No-Deal Brexit Would Be 'Instantaneous Shock' To UK Economy, Bank Of England Warns

The bank's governor warned that a recession could follow.

A no-deal Brexit would deliver an “instantaneous shock” to the British economy and could tip the UK into a recession, the Bank of England governor Mark Carney has warned.

In a press conference on Thursday, he said the bank would “take all appropriate measures” to support jobs and growth. But he said there were “limits” to what it could do – and warned of the impact of a hard Brexit.

The bank warned on Thursday there was now a one-in-three chance of the economy shrinking at the start of 2020 as Brexit uncertainty takes its toll.

In its quarterly inflation report, the bank slashed its growth forecast to 1.3% for both this year and next, down from the 1.5% and 1.6% previously predicted.

The pound has already tumbled by 6% since the bank’s last inflation report in May, as no-deal fears gather pace as new Prime Minister Boris Johnson takes a hardline stance in negotiations with the EU ahead of the October 31 deadline.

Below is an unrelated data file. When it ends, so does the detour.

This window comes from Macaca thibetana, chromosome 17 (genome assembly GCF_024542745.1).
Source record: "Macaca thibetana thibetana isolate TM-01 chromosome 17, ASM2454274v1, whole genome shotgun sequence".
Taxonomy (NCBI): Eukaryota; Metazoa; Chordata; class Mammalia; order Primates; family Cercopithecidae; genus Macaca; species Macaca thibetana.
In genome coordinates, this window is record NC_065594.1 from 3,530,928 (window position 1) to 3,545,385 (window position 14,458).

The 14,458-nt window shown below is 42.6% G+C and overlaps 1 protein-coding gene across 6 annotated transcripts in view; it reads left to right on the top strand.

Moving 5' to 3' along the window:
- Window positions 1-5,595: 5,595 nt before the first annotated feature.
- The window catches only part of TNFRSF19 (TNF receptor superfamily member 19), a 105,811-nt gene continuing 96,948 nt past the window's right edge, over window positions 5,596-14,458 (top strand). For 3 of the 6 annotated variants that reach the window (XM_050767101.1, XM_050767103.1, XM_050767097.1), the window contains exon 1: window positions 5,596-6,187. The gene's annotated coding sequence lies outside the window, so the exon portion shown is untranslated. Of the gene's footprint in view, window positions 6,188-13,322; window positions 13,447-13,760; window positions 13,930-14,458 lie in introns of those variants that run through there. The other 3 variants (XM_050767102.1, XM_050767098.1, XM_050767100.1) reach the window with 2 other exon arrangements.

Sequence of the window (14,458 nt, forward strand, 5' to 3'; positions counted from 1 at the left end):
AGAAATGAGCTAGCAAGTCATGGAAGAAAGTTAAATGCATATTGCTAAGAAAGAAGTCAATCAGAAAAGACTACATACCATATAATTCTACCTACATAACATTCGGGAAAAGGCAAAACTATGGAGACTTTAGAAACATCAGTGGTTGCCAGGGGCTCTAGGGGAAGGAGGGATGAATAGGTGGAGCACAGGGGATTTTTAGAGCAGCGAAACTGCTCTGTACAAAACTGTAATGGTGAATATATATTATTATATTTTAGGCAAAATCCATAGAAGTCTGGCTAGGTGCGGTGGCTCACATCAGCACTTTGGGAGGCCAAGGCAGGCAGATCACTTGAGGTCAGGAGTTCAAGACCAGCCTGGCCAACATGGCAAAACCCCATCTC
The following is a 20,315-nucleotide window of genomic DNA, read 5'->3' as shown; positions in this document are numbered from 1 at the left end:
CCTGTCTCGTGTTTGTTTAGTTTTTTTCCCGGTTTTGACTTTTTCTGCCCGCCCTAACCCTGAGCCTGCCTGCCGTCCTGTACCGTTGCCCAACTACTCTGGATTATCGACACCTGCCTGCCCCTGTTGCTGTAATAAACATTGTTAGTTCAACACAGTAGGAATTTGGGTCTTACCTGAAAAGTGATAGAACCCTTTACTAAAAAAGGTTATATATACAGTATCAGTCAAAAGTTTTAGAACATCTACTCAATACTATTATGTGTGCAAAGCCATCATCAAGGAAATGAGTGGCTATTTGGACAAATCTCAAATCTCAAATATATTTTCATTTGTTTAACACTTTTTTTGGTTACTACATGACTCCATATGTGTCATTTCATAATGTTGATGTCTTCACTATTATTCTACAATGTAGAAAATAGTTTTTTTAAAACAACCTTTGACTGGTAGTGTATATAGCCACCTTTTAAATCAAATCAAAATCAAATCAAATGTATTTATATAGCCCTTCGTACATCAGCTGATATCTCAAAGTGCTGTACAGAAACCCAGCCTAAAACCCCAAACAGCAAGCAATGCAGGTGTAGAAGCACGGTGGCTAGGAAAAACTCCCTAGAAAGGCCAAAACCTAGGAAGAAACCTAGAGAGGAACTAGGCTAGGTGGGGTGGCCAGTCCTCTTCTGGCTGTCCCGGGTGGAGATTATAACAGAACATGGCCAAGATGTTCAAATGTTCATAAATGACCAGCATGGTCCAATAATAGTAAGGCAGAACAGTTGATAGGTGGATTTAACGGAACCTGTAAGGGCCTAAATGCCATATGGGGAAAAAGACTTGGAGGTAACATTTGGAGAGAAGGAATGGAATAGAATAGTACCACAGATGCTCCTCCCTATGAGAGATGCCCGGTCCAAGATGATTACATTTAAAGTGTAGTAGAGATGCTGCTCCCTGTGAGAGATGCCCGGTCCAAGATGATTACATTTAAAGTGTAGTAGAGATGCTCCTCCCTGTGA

Johnson has promised to take the UK out of the EU by the end of October "no ifs, no buts".

He hopes this will force Brussels to come back to the negotiating table to avoid no-deal.

But the EU has so far shown no sign it is willing to re-open the deal it agreed with Theresa May.

UK growth is also being hit hard, as businesses hold back on investment due to Brexit uncertainty, which is coming at a time of slowing global economic conditions amid trade tensions between the US and China.

The bank upped its UK growth outlook to 2.1% in 2021, though it admitted its forecasts were heavily skewed by financial markets now pencilling in a rate cut to 0.5% in the first half of 2020 as they see a 50/50 chance of a no-deal Brexit.


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